About that piece of wood (click on the image to enlarge) – it was not likely taken from Sherman’s Battery at First Bull Run, as the battery was not captured there.

  • P. G. T. Beauregard


Odds and Ends:

  • Benjamin Butler


  • A Piano, confiscated – or rescued – at Jackson, MS in 1863


  • Braxton Bragg



Any Masons in the house?

Lee Circle

Metairie Cemetery

New Orleans Visit – Lee Circle

30 08 2016

In 2016 I took a little trip, along with Mrs. Smeltzer down the mighty Mississip. We were there primarily for Bourbon St. and the Pittsburgh Steelers, but I managed to wrangle two Civil War related stops into the trip. This first was a byproduct to the second, but was so close by we really couldn’t miss it: Lee Circle. Let’s just say if you must see the monument there, you might want to do so right quick – the same with the Beauregard Equestrian statue that I did not have time to visit.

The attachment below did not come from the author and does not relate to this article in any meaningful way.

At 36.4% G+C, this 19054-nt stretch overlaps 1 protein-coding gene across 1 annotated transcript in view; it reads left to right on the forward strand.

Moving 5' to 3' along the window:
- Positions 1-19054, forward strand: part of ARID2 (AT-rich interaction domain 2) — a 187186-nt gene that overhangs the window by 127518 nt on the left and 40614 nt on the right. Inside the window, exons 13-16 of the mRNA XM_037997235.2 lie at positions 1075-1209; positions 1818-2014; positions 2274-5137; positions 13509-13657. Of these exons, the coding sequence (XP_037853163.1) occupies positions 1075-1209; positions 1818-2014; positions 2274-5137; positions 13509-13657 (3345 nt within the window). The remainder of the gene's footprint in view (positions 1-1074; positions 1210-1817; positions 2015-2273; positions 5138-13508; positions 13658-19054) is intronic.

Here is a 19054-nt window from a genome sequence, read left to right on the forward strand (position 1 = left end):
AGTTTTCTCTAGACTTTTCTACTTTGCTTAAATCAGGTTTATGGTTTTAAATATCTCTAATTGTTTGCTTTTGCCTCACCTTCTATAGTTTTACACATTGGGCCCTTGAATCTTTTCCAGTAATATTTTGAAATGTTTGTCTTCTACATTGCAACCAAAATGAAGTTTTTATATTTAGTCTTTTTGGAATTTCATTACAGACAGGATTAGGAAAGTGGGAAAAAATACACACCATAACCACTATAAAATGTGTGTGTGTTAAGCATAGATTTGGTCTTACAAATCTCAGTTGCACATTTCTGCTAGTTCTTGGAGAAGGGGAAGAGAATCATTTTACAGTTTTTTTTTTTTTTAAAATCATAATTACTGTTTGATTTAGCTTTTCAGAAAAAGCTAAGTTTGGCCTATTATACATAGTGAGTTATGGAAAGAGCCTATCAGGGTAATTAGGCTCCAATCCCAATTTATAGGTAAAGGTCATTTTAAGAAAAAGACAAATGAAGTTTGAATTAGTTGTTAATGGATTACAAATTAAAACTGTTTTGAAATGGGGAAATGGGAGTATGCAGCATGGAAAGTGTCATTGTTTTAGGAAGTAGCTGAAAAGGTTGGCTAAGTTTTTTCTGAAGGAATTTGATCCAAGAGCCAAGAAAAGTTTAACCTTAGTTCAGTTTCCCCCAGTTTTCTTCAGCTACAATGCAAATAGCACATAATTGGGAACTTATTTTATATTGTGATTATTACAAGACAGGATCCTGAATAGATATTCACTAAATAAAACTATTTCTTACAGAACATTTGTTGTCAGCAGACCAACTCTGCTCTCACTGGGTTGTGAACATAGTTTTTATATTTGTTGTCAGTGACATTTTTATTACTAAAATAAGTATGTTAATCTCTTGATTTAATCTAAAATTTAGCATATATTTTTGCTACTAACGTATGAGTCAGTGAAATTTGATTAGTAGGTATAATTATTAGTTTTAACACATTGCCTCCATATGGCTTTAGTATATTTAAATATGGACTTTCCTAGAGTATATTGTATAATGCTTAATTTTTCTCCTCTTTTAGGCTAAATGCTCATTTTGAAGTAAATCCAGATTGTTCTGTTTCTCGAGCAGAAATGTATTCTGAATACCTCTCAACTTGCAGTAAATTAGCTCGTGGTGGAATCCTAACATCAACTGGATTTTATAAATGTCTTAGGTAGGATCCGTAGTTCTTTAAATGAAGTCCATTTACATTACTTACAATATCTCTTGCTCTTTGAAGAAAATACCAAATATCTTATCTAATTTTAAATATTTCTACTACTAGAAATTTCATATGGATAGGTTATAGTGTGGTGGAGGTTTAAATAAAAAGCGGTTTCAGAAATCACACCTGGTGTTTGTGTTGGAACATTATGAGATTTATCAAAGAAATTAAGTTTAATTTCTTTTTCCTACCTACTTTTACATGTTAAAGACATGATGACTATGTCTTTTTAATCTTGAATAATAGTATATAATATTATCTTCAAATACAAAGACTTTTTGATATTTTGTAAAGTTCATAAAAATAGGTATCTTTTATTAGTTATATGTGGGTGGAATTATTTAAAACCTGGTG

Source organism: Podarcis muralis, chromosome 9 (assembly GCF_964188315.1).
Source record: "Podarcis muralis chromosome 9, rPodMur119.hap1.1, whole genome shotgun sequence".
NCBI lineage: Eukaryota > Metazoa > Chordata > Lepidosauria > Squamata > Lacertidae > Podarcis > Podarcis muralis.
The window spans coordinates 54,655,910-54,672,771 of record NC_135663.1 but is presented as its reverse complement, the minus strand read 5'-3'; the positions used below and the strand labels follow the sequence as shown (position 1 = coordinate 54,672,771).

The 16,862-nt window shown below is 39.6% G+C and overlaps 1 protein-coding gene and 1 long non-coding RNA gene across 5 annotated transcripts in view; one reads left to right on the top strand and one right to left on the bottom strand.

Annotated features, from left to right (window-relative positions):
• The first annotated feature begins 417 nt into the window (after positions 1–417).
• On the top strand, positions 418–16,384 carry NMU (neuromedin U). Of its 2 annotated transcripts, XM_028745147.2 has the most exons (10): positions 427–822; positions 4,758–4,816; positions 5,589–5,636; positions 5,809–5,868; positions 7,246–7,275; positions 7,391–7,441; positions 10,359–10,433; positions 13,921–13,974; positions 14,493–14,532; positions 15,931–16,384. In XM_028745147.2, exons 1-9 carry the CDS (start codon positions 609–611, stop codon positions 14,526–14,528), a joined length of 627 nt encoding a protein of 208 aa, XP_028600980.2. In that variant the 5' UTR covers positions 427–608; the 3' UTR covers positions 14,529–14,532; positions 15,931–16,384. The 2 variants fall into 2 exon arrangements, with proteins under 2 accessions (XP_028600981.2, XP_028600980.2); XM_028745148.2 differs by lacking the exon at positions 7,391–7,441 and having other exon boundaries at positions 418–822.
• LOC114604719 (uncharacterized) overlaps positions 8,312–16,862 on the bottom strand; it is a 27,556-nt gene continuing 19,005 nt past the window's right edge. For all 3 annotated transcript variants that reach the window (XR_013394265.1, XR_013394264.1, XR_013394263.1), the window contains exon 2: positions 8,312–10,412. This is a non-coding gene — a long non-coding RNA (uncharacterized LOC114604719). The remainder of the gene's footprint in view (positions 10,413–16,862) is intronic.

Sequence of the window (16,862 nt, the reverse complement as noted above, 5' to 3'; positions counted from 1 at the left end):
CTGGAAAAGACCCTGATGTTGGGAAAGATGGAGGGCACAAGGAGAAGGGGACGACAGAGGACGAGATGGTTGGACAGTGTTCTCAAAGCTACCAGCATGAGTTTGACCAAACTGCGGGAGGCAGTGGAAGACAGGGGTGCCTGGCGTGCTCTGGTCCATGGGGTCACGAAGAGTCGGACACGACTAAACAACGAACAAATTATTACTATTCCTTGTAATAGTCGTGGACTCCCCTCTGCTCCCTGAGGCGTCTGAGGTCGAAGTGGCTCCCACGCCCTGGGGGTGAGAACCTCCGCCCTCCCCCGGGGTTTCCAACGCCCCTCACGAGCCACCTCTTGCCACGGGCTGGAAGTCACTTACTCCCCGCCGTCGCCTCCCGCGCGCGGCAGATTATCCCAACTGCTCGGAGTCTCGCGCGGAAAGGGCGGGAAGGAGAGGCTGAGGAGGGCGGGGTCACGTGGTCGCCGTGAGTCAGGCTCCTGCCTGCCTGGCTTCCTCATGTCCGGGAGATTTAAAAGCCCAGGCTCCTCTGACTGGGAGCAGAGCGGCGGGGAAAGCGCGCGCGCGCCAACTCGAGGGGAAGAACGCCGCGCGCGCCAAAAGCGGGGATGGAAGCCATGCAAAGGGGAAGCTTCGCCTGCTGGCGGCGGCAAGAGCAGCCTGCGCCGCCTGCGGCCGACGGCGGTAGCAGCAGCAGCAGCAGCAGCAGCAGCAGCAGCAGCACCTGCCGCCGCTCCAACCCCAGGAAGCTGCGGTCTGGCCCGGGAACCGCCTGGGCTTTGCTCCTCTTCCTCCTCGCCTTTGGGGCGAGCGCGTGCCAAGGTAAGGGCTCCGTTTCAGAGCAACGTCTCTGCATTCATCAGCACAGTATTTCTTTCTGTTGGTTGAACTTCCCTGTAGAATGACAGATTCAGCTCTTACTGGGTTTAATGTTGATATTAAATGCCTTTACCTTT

We hopped on a tour bus (FWIW, I think you’re better off using the St. Charles streetcar – a 24 hour ticket runs 3 bucks and can be used on any line, and it’s cool to ride a national historic landmark) and got off at the WWII museum stop (which will have to be visited on our next visit). Our object was the Confederate Memorial Hall, in the city’s Warehouse District, currently being re-branded as the Arts District. You’ll see that the Hall does not appear on the above Google map, and if you take the tour bus you may notice that your guide does not mention the place even though the bus takes you right past it, and it abuts the Ogden Museum of Southern Art which our guide did point out. We backtracked through the WWII museum construction detours and before entering what is now widely referred to as the Louisiana Civil War Museum (the Hall, actually), we took a few shots of the prominent monument hard-by, dedicated to Robert E. Lee, who was described by the guide as the commander of the “Confederate Army” during the Civil War. The place seems to be a popular hangout with down-on-their-luck locals. Brown bags litter the site. Here are a few photos. Two more posts to follow.